I recently got into an argument (if you can call less than 140 characters long an argument) over whether or not newspapers can still break news due to the explosion of social networking, specifically Twitter.
At this point, everyone should know what Twitter is all about or maybe at least know that it exists and all the tech geeks, PR-types, marketing gurus and journalists are salivating over it. If not, you're way behind the eight ball. Step your game up. Seriously.
The argument stemmed from some Twitter chatter at the "Change dot gov" event at MIT yesterday, or better known as #smcboston in the Twittersphere. The event was about the government's use of social media and the information sharing that should and does go on between citizens and those that run this state. Long story short, one of the panelists was an editor for the Boston Globe who apparently was complaining about the pressure to get news out faster and how that pressure eats into follow up time (probably a subliminal message to all the PR folks in the room saying that, "yea, I got your email/voice mail, but sorry dude, I can't call you back. I'm too busy twittering").
Regardless of realistic or unrealistic time constraints to push out news, I still believe that newspapers can "break" news, specifically in two ways:
- The first is through investigative journalism. We still need news outlets to be our watch dogs. We need them to ask the tough questions; do the longer, three-part series on government corruption or financial shadiness by big companies. These are the "gotcha" stories. These are the stories that truly showcase a reporters talents - writing and reporting (not to be confused with one another because each is different from the other and are unique skills). My point is that news can still be "broken" in the long form. Yes, I agree that it's tougher to do, but it is still a viable option.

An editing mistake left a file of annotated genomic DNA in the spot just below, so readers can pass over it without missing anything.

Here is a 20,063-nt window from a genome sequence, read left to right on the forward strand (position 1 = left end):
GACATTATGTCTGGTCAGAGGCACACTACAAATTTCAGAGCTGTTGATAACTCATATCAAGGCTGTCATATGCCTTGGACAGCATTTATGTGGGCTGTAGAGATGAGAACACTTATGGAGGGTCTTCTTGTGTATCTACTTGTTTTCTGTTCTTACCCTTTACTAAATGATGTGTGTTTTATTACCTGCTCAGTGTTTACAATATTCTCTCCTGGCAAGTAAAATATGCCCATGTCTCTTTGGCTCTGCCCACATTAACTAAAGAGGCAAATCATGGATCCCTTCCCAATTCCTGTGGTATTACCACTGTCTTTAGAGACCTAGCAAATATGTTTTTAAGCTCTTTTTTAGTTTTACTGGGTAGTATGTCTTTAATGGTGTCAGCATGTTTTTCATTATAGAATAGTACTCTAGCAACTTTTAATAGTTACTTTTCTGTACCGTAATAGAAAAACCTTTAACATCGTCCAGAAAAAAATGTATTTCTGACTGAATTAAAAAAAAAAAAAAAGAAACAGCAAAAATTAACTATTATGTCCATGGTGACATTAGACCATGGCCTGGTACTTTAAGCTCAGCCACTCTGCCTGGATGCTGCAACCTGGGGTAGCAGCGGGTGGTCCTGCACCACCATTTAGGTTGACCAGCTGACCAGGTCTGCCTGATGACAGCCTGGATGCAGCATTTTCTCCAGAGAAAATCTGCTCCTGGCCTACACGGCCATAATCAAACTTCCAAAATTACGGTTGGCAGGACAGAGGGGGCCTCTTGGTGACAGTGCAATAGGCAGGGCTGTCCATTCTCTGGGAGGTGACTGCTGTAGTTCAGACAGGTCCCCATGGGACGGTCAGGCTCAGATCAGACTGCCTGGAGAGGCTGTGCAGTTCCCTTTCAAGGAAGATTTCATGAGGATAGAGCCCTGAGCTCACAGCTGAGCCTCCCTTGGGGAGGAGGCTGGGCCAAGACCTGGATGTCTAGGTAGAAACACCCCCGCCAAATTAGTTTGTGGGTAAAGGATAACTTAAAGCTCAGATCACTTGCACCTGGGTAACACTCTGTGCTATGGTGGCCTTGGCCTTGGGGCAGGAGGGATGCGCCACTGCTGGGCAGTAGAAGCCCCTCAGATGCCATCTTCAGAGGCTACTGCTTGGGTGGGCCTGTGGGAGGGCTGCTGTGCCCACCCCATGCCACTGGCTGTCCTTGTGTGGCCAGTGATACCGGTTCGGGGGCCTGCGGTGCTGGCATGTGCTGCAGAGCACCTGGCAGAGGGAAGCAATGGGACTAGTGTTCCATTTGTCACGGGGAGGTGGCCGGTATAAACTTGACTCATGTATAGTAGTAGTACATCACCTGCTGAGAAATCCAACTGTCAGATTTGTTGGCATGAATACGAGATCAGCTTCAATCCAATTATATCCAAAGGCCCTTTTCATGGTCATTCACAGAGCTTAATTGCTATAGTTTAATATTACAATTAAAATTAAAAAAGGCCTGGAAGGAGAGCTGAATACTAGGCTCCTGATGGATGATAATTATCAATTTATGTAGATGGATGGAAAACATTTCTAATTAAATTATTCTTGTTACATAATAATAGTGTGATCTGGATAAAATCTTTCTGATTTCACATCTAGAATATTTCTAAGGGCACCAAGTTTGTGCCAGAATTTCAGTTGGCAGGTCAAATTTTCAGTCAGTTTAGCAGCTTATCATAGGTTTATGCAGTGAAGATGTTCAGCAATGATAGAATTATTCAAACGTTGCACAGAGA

- The second way outlets can break news is how everyone else is doing it these days - social media channels. News outlets need to stop pushing out headlines just to drive website traffic. Yes, that has a place, but man up guys. Get real people behind your social media brands. Hire young, aggressive news-minded journalists who are social media geeks and can become the first "Social Media Reporter" for the Boston Globe, for example. Instead of pumping out Twitter headlines, why not assign reporters to be your online news voice, pushing out breaking stories, interacting with readers, cultivating sources, gathering news intel for your longer-lead writers, etc. News outlets need to stop using social media channels as content marketing tools and put real resources behind them in order to break news via Twitter for example.
Photo courtesy of Flickr user Girla Obscura